Jelly beans and ice cream

What if I said: "Eliminate all wheat from your diet and replace it with all the jelly beans and ice cream you want."

That would be stupid, wouldn't it? Eliminate one rotten thing in diet--modern high-yield, semi-dwarf wheat products that stimulate appetite (via gliadin), send blood sugar through the roof (via amylopectin A), and disrupt the normal intestinal barriers to foreign substances (via the lectin, wheat germ agglutinin)--and replace it with something else that has its own set of problems, in this case sugary foods. How about a few other stupid replacements: Replace your drunken, foul-mouthed binges with wife beating? Replace cigarette smoking with excessive bourbon?

Sugary carbohydrate-rich foods like jelly beans and ice cream are not good for us because:

1) High blood sugar causes endogenous glycation, i.e, glucose modification of long-lived proteins in the body. Glycate the proteins in the lenses of your eyes, you get cataracts. Glycate cartilage proteins in the cartilage of your hips and knees, you get brittle cartilage that erodes and causes arthritis. Glycate structural proteins in your arteries and you get hypertension (stiff arteries) and atherosclerosis. Small LDL particles--the #1 cause of heart disease in the U.S. today--are both triggered by blood sugar rises and are 8-fold more prone to glycation (and thereby oxidation).

2) High blood sugar is inevitably accompanied by high blood insulin. Repetitive surges in insulin lead to <em>insulin resistance</em>, i.e., muscles, liver, and fat cells unresponsive to insulin. This forces your poor tired pancreas to produce even more insulin, which causes even more insulin resistance, and round and round in a vicious cycle. This leads to visceral fat accumulation (Jelly Bean Belly!), which is highly inflammatory, further worsening insulin resistance via various inflammatory mediators like tumor necrosis factor.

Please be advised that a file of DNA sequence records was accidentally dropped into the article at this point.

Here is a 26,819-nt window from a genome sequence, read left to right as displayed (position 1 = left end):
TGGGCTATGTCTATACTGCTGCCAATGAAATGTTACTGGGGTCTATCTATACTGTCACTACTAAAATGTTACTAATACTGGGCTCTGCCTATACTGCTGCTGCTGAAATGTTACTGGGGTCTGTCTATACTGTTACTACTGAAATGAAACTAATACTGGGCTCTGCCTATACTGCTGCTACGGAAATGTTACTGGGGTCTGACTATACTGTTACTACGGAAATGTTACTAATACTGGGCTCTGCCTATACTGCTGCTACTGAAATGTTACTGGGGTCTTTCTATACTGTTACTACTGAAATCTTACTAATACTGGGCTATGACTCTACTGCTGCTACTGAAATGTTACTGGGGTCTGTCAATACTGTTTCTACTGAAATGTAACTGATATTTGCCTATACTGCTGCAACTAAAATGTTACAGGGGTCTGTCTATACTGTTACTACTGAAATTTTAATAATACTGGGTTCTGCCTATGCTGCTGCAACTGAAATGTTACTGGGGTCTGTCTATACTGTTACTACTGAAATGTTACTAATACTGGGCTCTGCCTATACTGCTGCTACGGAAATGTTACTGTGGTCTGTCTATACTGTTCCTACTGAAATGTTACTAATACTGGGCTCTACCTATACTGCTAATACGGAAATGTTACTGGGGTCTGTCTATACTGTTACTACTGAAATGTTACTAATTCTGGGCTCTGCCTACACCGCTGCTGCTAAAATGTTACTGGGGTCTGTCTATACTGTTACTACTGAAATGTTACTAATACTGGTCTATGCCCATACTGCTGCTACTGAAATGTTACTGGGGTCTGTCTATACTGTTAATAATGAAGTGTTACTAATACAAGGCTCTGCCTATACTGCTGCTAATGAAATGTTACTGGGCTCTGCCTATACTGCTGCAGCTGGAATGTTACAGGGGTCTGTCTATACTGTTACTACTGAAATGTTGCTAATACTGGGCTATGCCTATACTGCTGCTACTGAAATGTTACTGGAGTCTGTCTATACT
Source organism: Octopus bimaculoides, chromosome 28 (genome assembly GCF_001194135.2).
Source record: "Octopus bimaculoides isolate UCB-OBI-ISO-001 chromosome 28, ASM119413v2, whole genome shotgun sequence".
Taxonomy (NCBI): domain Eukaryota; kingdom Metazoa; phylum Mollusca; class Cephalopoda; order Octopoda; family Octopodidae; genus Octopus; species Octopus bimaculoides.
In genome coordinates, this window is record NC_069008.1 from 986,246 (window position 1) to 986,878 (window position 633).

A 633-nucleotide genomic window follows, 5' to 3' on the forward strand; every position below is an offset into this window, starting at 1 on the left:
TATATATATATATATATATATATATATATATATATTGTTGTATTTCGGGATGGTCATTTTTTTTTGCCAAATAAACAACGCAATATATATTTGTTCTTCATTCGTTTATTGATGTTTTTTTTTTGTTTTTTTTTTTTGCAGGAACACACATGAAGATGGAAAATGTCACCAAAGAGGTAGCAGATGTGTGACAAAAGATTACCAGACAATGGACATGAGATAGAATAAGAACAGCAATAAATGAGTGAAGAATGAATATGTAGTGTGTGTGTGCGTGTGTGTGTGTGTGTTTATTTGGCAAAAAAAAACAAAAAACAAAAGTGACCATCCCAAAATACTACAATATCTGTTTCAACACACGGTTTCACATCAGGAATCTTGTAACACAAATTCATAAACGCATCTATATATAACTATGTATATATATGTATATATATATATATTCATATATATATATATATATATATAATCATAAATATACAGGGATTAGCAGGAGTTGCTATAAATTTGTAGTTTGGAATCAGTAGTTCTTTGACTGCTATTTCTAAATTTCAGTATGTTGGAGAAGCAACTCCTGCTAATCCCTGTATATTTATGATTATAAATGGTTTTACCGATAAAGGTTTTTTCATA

3) Sugary foods, i.e., sucrose- or high-fructose corn syrup-sweetened, are sources of fructose, a truly very, very bad sugar that is metabolized via a completely separate pathway from glucose. Fructose is 10-fold more likely to induce glycation of proteins than glucose. It also provokes a (delayed) rise in insulin resistance, accumulation of triglycerides, marked increase in formation of small LDL particles, and delayed postprandial (after-eating) clearance of the lipoprotein byproducts of meals, all of which leads to diabetes, hypertension, and atherosclerosis.

I think we can all agree that replacing wheat with jelly beans and ice cream is not a good solution. And, no, we shouldn't have drunken binges, wife beating, smoking or bourbon to excess. So why does the "gluten-free" community advocate replacing wheat with products made with:

rice starch, tapioca starch, potato starch, and cornstarch?

These powdered starches are among the few foods that increase blood sugar (and thereby provoke glycation and insulin) higher than even the amylopectin A of wheat! For instance, two slices of whole wheat bread typically increase blood sugar in a slender, non-diabetic person to around 170 mg/dl. Two slices of gluten-free, multigrain bread will increase blood sugar typically to 180-190 mg/dl.

The fatal flaw in thinking surrounding gluten-free junk carbohydrates is this: If a food lacks some undesirable ingredient, then it must be good. This is the same fatally flawed thinking that led people to believe, for instance, that Snack Well low-fat cookies were healthy: because they lacked fat. Or processed foods made with hydrogenated oils were healthy because they lacked saturated fat.